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Arch Virol DOI 10.

1007/s00705-012-1470-0

ANNOTATED SEQUENCE RECORD

Discovery of a novel circular single-stranded DNA virus from porcine faeces
¨ Alyssa Sikorski • Gerardo R. Arguello-Astorga Anisha Dayaram • Renwick C. J. Dobson • Arvind Varsani

Received: 20 July 2012 / Accepted: 30 July 2012 Ó Springer-Verlag 2012

Abstract A large number of novel single-stranded DNA (ssDNA) viruses have been characterised from various environmental sources in the last 5 years. The bulk of these have been from faecal sources, and faecal sampling is an ideal non-invasive pathogen sampling method. We characterised a novel ssDNA from a porcine faecal sample from Cass Basin of the South Island of New Zealand. The novel viral genome has two large open reading frames (ORFs), which are bidirectionally transcribed and separated by intergenic regions. The largest ORF has some degree of similarity (\30 %) to the putative capsid protein of chimpanzee stool-associated circular ssDNA virus (ChiSCV) and pig stool-associated single-stranded DNA virus (PigSCV), whereas the second-largest ORF has high similarity to the putative replication-associated protein (Rep) of ChiSCV (*50 %) and bovine stool-associated

circular DNA virus (BoSCV; *30 %). Based on genome architecture, location of putative stem-loop like elements, and maximum-likelihood phylogenetic analysis of the gene encoding the Rep protein, the novel isolate belongs to the same family of ssDNA viruses as ChiSCV and BoSCV.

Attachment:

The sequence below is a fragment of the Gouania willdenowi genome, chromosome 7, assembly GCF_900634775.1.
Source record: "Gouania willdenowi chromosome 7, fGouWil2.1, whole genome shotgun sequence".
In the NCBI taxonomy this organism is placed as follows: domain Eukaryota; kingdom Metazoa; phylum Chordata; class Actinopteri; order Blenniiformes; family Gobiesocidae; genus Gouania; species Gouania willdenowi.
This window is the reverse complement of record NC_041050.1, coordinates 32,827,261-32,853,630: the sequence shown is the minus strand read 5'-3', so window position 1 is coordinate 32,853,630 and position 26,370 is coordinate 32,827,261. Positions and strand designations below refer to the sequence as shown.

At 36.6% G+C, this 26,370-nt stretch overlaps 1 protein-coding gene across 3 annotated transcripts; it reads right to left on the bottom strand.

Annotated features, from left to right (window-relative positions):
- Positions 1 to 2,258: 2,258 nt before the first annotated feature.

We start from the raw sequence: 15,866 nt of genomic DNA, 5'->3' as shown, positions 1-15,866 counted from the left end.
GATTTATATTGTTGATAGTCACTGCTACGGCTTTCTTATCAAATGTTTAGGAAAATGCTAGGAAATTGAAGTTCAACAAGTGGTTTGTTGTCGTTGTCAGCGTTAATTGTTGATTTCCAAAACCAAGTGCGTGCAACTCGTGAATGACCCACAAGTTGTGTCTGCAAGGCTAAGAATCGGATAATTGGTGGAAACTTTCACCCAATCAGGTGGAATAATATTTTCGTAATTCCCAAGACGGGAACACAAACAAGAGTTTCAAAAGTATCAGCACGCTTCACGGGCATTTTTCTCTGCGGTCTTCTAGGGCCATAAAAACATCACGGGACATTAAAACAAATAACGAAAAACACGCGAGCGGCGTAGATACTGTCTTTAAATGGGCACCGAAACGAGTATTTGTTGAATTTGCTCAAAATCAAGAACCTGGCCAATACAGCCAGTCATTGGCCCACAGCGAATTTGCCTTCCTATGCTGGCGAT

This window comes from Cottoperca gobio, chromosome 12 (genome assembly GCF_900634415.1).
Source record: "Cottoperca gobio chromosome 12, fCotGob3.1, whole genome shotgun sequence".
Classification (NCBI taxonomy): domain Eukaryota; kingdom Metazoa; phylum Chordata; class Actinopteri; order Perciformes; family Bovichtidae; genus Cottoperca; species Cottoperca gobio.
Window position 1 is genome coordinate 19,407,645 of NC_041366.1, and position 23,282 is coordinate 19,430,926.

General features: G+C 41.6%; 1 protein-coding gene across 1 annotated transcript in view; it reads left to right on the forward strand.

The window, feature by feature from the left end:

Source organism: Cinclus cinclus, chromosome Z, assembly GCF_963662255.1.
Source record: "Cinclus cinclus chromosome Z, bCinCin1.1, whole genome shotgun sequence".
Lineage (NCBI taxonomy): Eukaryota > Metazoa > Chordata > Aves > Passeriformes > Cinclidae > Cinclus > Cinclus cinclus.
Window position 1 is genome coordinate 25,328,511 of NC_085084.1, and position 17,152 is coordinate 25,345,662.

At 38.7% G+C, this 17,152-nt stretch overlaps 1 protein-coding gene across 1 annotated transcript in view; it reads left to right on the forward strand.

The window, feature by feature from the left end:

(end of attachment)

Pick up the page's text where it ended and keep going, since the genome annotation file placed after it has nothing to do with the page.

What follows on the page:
Electronic supplementary material The online version of this article (doi:10.1007/s00705-012-1470-0) contains supplementary material, which is available to authorized users.
A. Sikorski Á A. Dayaram Á R. C. J. Dobson Á A. Varsani (&) School of Biological Sciences, University of Canterbury, Ilam, Private Bag 4800, Christchurch 8140, New Zealand e-mail: arvind.varsani@canterbury.ac.nz ¨ G. R. Arguello-Astorga ´ ´ Division de Biologıa Molecular, Instituto Potosino de ´ ´ ´ Investigacion Cientıfica y Tecnologica, Camino a la Presa San ´ ´ Jose 2055, 78216 San Luis Potosı, SLP, Mexico R. C. J. Dobson Á A. Varsani Biomolecular Interaction Centre, University of Canterbury, Private Bag 4800, Christchurch 8140, New Zealand A. Varsani Electron Microscope Unit, University of Cape Town, Rondebosch, Cape Town 7701, South Africa

Animals are known to be a significant reservoir for emerging human pathogens [33], and recently, diverse circular single-stranded (ss) DNA viruses have been isolated from human and farm-animal faeces. Some of these are related to well-characterized animal-pathogenic circoviruses. For example, two PCV2 variants were isolated from human faecal samples, suggesting possible zoonotic transmission [20]. New molecular tools have enabled virologists to explore ssDNA viromes that were previously unknown, and in doing so, a large number of novel ssDNA viruses have been characterized over the last couple of years. However, limited information is available on their actual hosts or host ranges. Faecal samples provide an opportunity for non-invasive sampling of animals in an environment for the purpose of describing the ‘virome’ and characterising novel viruses. Much of the viral diversity and distribution in the environment is unknown [24], but once a virus is isolated and characterized, molecular tools can be designed and used to test domestic and wild animals for such infections. Circular ssDNA viruses can infect a range of hosts. To date, novel circular ssDNA viruses have been isolated from the faecal matter of animals such as chimpanzees [6, 19], rodents [22], bovines [17], bats [13], badgers and pine martens [31], and pigs [27, 28]. As with other studies that have looked at bioaccumulators of viruses [4, 21], isolates from faecal matter may contain viruses other than those infecting the host, and may contain those that are infecting

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A. Sikorski et al. Fig. 1 Illustration of the genome organisation of PoSCV showing the potential stem-loop elements in the LIR and SIR
G A T C G C C T C G G G G G G A G C C C C A A

A G T T T

T

T A C C T

Rep
A C G A A

G A T

LIR

A A C G C C G T C G T T A T

PoSCV (2589nt)

G G C A A

Cp
SIR